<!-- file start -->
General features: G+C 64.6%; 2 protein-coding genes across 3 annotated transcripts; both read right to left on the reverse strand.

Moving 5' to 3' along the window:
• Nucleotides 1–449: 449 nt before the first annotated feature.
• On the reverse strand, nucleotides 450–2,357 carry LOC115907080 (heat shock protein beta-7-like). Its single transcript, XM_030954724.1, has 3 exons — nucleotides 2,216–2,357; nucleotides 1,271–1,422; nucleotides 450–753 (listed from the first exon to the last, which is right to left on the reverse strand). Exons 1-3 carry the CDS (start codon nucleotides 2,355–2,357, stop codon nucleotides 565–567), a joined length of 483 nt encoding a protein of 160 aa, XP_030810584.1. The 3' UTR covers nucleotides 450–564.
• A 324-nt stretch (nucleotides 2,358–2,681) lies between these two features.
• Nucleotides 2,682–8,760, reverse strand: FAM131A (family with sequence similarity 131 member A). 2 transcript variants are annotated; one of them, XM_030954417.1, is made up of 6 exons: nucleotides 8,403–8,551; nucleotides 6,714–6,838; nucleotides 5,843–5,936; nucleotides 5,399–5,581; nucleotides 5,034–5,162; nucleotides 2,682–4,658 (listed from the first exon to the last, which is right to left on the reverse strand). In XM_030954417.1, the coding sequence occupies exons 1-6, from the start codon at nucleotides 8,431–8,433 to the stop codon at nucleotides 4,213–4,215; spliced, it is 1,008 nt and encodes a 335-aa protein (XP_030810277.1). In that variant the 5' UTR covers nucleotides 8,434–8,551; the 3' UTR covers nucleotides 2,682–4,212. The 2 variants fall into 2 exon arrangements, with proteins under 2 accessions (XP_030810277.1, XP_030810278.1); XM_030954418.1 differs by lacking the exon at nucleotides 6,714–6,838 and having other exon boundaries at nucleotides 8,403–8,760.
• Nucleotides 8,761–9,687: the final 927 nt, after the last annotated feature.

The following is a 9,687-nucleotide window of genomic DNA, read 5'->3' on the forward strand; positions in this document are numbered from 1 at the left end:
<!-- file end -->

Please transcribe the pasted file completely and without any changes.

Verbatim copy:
General features: G+C 64.6%; 2 protein-coding genes across 3 annotated transcripts; both read right to left on the reverse strand.

Moving 5' to 3' along the window:
• Nucleotides 1–449: 449 nt before the first annotated feature.
• On the reverse strand, nucleotides 450–2,357 carry LOC115907080 (heat shock protein beta-7-like). Its single transcript, XM_030954724.1, has 3 exons — nucleotides 2,216–2,357; nucleotides 1,271–1,422; nucleotides 450–753 (listed from the first exon to the last, which is right to left on the reverse strand). Exons 1-3 carry the CDS (start codon nucleotides 2,355–2,357, stop codon nucleotides 565–567), a joined length of 483 nt encoding a protein of 160 aa, XP_030810584.1. The 3' UTR covers nucleotides 450–564.
• A 324-nt stretch (nucleotides 2,358–2,681) lies between these two features.
• Nucleotides 2,682–8,760, reverse strand: FAM131A (family with sequence similarity 131 member A). 2 transcript variants are annotated; one of them, XM_030954417.1, is made up of 6 exons: nucleotides 8,403–8,551; nucleotides 6,714–6,838; nucleotides 5,843–5,936; nucleotides 5,399–5,581; nucleotides 5,034–5,162; nucleotides 2,682–4,658 (listed from the first exon to the last, which is right to left on the reverse strand). In XM_030954417.1, the coding sequence occupies exons 1-6, from the start codon at nucleotides 8,431–8,433 to the stop codon at nucleotides 4,213–4,215; spliced, it is 1,008 nt and encodes a 335-aa protein (XP_030810277.1). In that variant the 5' UTR covers nucleotides 8,434–8,551; the 3' UTR covers nucleotides 2,682–4,212. The 2 variants fall into 2 exon arrangements, with proteins under 2 accessions (XP_030810277.1, XP_030810278.1); XM_030954418.1 differs by lacking the exon at nucleotides 6,714–6,838 and having other exon boundaries at nucleotides 8,403–8,760.
• Nucleotides 8,761–9,687: the final 927 nt, after the last annotated feature.

The following is a 9,687-nucleotide window of genomic DNA, read 5'->3' on the forward strand; positions in this document are numbered from 1 at the left end: